國立政治大學哲學學報, issue 18 (2007) pp. 75-100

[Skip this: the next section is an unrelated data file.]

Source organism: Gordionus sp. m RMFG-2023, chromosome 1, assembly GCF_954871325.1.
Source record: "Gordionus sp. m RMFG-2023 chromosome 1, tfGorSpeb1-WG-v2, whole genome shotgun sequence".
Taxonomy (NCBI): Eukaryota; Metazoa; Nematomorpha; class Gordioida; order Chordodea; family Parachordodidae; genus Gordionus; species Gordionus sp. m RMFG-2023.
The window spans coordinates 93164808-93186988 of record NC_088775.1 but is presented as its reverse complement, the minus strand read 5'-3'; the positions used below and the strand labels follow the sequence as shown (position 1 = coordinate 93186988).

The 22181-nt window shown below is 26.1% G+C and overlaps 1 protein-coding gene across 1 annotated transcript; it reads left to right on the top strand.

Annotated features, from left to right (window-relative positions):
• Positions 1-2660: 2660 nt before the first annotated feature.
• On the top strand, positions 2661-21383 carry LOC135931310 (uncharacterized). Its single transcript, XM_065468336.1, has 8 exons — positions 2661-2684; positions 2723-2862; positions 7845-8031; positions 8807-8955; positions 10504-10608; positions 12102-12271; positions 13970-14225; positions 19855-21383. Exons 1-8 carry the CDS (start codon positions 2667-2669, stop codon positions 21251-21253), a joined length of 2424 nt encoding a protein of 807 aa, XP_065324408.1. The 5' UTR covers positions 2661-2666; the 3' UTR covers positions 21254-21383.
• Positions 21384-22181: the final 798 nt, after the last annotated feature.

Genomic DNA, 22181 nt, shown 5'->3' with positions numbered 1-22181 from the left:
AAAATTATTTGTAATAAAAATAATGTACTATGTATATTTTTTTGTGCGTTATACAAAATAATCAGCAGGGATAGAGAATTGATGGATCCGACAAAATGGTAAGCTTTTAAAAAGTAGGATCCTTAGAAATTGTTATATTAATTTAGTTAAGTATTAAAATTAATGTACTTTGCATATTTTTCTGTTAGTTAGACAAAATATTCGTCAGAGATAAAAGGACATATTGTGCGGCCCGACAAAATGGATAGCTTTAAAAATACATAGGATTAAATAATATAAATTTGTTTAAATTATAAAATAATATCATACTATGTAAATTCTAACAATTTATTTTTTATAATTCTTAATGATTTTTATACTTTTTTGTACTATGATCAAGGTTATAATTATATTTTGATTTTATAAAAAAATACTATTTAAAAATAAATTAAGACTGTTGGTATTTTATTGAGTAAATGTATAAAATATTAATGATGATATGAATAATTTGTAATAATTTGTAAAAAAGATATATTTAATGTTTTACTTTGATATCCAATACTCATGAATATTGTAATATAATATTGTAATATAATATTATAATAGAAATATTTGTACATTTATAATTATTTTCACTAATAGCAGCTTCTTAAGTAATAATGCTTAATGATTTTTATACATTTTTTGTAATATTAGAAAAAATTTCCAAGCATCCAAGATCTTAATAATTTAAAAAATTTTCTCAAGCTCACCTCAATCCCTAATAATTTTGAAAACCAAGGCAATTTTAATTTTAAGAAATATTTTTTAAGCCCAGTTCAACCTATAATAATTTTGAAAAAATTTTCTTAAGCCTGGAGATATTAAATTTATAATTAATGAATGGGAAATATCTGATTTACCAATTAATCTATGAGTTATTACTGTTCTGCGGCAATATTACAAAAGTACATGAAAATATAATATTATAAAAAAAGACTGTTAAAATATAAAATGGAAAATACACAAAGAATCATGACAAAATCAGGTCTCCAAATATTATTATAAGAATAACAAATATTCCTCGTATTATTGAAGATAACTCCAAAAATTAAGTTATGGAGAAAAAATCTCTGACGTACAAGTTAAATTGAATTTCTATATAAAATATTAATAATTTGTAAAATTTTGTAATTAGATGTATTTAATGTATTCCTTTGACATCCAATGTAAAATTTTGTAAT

Miller (2004) has recently argued for the following two claims: (1) McDowell (1992a), in the context of discussing Putnam’s (1975) Twin-Earth argument, derives a particular form of cognitive external- ism from his favored solution to Kripke’s Wittgenstein’s “skeptical paradox” about rule-following, and (2) McDowell’s derivation fails. In this paper, I argue for the following two points. First, though Miller’s. Second, McDowell does argue for some form of cognitive externalism when discussing Putnam, but his argument consists in merely pointing out a possibility of drawing the conclusion of the Twin-Earth argument that Putnam fails to see, and in diagnosing why Putnam fails to see it. My analysis of why Miller makes the attributive error is that he has not sufficiently appreciated the quietist methodology which McDowell widely and persistently adopts in dealing with philosophical problems. This paper concludes with a suggestion of how we should not relate rule-following and cognitive externalism.
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